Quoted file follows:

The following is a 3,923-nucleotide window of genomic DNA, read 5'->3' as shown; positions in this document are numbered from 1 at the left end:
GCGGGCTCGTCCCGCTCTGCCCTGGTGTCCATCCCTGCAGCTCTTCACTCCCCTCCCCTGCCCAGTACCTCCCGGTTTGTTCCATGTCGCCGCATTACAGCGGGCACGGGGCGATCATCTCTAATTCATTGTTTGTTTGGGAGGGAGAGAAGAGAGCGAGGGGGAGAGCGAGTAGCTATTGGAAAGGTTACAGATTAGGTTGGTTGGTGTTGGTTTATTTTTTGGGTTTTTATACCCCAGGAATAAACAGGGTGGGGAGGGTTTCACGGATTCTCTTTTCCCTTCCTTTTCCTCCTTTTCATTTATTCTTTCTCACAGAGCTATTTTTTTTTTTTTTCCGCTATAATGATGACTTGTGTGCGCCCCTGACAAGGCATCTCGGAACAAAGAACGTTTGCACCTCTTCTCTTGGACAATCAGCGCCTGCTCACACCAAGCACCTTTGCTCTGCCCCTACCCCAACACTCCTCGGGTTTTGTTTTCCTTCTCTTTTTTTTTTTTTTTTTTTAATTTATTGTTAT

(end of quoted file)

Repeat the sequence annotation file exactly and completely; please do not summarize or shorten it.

The following is a 3,923-nucleotide window of genomic DNA, read 5'->3' as shown; positions in this document are numbered from 1 at the left end:
GCGGGCTCGTCCCGCTCTGCCCTGGTGTCCATCCCTGCAGCTCTTCACTCCCCTCCCCTGCCCAGTACCTCCCGGTTTGTTCCATGTCGCCGCATTACAGCGGGCACGGGGCGATCATCTCTAATTCATTGTTTGTTTGGGAGGGAGAGAAGAGAGCGAGGGGGAGAGCGAGTAGCTATTGGAAAGGTTACAGATTAGGTTGGTTGGTGTTGGTTTATTTTTTGGGTTTTTATACCCCAGGAATAAACAGGGTGGGGAGGGTTTCACGGATTCTCTTTTCCCTTCCTTTTCCTCCTTTTCATTTATTCTTTCTCACAGAGCTATTTTTTTTTTTTTTCCGCTATAATGATGACTTGTGTGCGCCCCTGACAAGGCATCTCGGAACAAAGAACGTTTGCACCTCTTCTCTTGGACAATCAGCGCCTGCTCACACCAAGCACCTTTGCTCTGCCCCTACCCCAACACTCCTCGGGTTTTGTTTTCCTTCTCTTTTTTTTTTTTTTTTTTTAATTTATTGTTAT